Music publishers, including Universal Music, ABKCO, and Concord Publishing, have filed a lawsuit against Anthropic in a Tennessee federal court.
The litigation accuses Anthropic of “misusing an ‘innumerable’ amount of copyrighted song lyrics to train its chatbot Claude.”
Examples provided range from the Beach Boys’ “God Only Knows” and the Rolling Stones’ “Gimme Shelter” to contemporary hits like Mark Ronson and Bruno Mars’ “Uptown Funk” and Beyonce’s “Halo.”
According to the lawsuit, Anthropic allegedly infringed on the publishers’ copyrights by copying the song lyrics without obtaining the necessary permissions.
The lawsuit alleges that the AI produces lyrics to direct requests for them, but also in response to prompts that don’t directly demand them.
For instance, when asked to write a song regarding the passing of rock icon Buddy Holly, Claude reportedly produces lyrics from Don McLean’s “American Pie.”
The AI should refuse the request. ChatGPT, for example, says, “Sorry, I can’t provide copyrighted song lyrics, including “Halo” by Beyoncé. However, I can offer a summary or answer questions about the song.”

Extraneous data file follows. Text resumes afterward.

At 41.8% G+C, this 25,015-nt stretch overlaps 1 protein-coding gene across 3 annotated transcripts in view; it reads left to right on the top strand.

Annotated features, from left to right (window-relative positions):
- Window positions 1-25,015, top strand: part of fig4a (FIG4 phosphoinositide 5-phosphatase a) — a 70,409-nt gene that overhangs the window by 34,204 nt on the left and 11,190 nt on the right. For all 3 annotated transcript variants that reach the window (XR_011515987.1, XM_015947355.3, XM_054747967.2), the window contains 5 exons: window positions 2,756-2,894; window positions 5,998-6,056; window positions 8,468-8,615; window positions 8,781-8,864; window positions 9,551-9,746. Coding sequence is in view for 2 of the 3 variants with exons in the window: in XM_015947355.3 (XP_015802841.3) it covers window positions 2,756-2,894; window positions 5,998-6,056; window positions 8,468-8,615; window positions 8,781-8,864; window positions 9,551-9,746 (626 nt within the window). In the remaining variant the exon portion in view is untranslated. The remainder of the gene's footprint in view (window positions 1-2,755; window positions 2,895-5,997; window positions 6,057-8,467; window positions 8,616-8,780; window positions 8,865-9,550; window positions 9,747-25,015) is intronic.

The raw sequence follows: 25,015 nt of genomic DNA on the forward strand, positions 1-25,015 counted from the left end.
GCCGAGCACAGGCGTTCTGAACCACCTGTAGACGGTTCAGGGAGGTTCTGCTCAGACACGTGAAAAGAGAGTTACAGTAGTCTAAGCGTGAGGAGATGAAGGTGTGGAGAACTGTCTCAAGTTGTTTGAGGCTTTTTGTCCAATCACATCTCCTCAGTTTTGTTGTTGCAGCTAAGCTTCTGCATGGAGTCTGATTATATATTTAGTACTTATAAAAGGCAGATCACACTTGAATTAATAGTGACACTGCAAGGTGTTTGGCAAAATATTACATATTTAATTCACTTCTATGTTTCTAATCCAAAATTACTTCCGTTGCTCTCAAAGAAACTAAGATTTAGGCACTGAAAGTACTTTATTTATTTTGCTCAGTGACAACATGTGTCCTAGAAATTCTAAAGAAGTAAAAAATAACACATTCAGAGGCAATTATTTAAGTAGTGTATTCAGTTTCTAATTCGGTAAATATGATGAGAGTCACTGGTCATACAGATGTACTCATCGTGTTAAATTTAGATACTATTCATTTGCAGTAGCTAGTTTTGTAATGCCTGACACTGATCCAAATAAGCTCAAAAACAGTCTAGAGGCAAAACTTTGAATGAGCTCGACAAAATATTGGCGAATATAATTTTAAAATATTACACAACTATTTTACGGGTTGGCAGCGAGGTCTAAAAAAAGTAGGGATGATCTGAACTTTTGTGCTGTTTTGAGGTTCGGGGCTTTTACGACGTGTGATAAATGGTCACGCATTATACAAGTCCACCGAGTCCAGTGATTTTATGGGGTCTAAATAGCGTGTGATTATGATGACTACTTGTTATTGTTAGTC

While representatives from Anthropic have yet to issue a statement, the publishers’ attorney, Matt Oppenheim, emphasized that it is “well-established by copyright law that an entity cannot reproduce, distribute, and display someone else’s copyrighted works to build its own business unless it secures permission from rightsholders.”
Some legal analysts believe it’s firstly tricky to pinpoint where the copyright data came from – and therefore, where the infringement occurred – and secondly tough to argue AI developers are aiming to undermine the interests of copyright holders.
Interestingly, this litigation against Anthropic is the first submitted over song lyrics. It’s also the first legal challenge faced by Anthropic.
The lyrics to famous songs appear everywhere across the internet, meaning it’s highly likely that they’ll get swept up in training data.
The publishers seek monetary damages and a judicial order to prevent purported infringement.
This is another high-profile lawsuit – the latest in a long sequence of unresolved legal challenges against the AI protagonists of Meta, OpenAI, Microsoft, and now Anthropic.